Gallup estimates that employee turnover can cost companies one-and-a-half to two times an employee’s annual salary—a conservative estimate for replacing the employee who leaves. To combat this employee attrition, many organizations try to implement effective onboarding initiatives.
Shockingly, one statistic shows that 22% of staff turnovers occur in the first 45 days of employment. If companies have a strong onboarding experience, they can potentially reduce this number and save hundreds of thousands of dollars.
To start off strong, companies need to think about what matters to a new employee and develop ways to help the person get acclimated to his or her new job quickly. On top of this, organizations must also consider how to accomplish this in a remote work environment, as so many of us are still working from home because of COVID-19.
Typically, new employees want to know:
- What they need to do each day to perform their job
- What is expected of them in terms of their daily work outputs
- What processes and systems the company has in place to help them achieve their tasks
- Whom they can go to with questions
Given the remote nature of work these days for most people, it is critical that organizations don’t overlook that last point. There is a need for human interaction and support, especially for new hires.
To that end, a new trend is emerging in the workplace that helps new hires get acclimated quickly—particularly in the age of remote working. It is called flash mentoring. This involves a short-term relationship between a new employee and an established one, which is facilitated online through a mentoring platform.
Quick, Personal Connections Create a Lasting Impact
Flash mentoring allows employees to find one another via mentoring software and subsequently use that software to reach out to a colleague for a quick, targeted relationship that focuses on a specific question or skill-building need.
The idea is to create a network of mentors for your new hires so that they build a support group within your organization, know where they can go for help while getting up to speed on their new jobs, and quickly become an integrated part of the whole. Giving them access to assistance via flash mentoring as part of your onboarding process can help mitigate turnover and create an engaged and happy workforce.
To implement flash mentoring as part of your onboarding process, consider emphasizing one of these goals.
Focus on Job Skills
A new employee may have excellent existing job skills, which is why you hired the person in the first place. However, every organization has its own processes for getting things done or particular software it uses to complete daily tasks. Give new employees access to a flash mentoring relationship so they can ask pertinent questions of an internal expert who can guide them as they learn a specific skill needed to perform their job.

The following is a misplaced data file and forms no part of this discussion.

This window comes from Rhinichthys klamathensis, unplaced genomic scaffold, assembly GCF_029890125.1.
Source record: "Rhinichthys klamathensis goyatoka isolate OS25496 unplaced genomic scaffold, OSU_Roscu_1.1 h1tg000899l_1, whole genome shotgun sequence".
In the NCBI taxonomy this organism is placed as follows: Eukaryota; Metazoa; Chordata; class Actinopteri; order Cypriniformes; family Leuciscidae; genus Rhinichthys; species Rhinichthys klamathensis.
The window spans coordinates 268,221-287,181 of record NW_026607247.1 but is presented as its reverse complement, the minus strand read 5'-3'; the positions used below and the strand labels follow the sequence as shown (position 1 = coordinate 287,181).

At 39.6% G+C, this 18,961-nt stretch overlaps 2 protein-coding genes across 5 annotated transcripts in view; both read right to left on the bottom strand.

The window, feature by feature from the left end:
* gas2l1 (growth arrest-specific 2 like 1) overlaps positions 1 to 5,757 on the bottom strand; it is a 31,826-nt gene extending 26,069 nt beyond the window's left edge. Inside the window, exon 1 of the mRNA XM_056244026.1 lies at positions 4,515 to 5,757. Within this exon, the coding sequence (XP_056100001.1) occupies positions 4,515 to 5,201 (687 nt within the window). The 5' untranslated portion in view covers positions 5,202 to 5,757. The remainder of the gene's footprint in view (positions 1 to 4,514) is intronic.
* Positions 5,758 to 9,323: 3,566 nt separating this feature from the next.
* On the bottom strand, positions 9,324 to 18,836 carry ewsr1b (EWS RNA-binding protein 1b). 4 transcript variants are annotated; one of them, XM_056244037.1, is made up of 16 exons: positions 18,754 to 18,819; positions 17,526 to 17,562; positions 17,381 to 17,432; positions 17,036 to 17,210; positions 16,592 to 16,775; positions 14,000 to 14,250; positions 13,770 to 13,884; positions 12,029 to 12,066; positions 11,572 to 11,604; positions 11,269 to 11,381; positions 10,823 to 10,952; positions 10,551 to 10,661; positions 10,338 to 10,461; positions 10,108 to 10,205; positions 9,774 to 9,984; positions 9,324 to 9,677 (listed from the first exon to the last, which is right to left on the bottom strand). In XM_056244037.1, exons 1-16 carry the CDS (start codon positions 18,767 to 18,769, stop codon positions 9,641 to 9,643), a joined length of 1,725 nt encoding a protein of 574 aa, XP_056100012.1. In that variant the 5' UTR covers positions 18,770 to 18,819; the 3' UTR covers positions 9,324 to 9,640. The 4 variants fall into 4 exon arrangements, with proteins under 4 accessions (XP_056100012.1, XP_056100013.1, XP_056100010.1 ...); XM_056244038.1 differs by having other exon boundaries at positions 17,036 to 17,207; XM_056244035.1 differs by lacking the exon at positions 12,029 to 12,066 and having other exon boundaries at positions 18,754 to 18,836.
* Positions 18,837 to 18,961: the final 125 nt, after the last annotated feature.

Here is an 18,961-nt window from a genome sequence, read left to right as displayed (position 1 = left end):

Build Personal Connections
Being the new person at work can be daunting under normal circumstances. Add in the fact that people are working from home and may not be physically present in an office together, and you have a recipe for disengagement if you don’t help people feel seen and connected as soon as they join your company.
As part of your onboarding process, pair your new hire with a buddy for a flash mentoring relationship. This quick-hitting relationship can be an immediate boost for the new employee and help him or her begin to build a network of colleagues to whom the person can reach out as needed. Because these relationships are intended to be brief, you can invite your new hires to create several flash mentoring relationships so their network expands even faster.
Develop a Corporate Culture
How do you want your organization to be perceived by your new hire? Are you a company that has given thought to how you will support and develop the employee over the course of his or her career, from initial hire to mid-career to long-term growth? What type of corporate culture do you want to create?
Flash mentoring relationships can offer your new hires the first tangible example of the type of organizational culture you are building or have built. Show them how you immediately support and value new hires by giving them access to mentors who can guide them on their new journey at your company. This can directly impact how your new employees feel about your company and help you keep employee turnover down.
Don’t let remote work situations derail your efforts for building a strong and supportive corporate culture. Virtual mentoring can give your employees a powerful way to connect with one another for impactful learning and meaningful connections—even when we are all still working from home.
Laura Francis is an Enterprise Success Coach for MentorcliQ, a mentoring software company based in Columbus, Ohio. The proud mom of a child with disabilities, she enjoys writing about the connections she sees in her personal life and professional life. Her articles can be found in Training Journal and Chief Learning Officer magazine, as well as on ATD, Training Industry, and other learning and development websites. Connect with her on LinkedIn.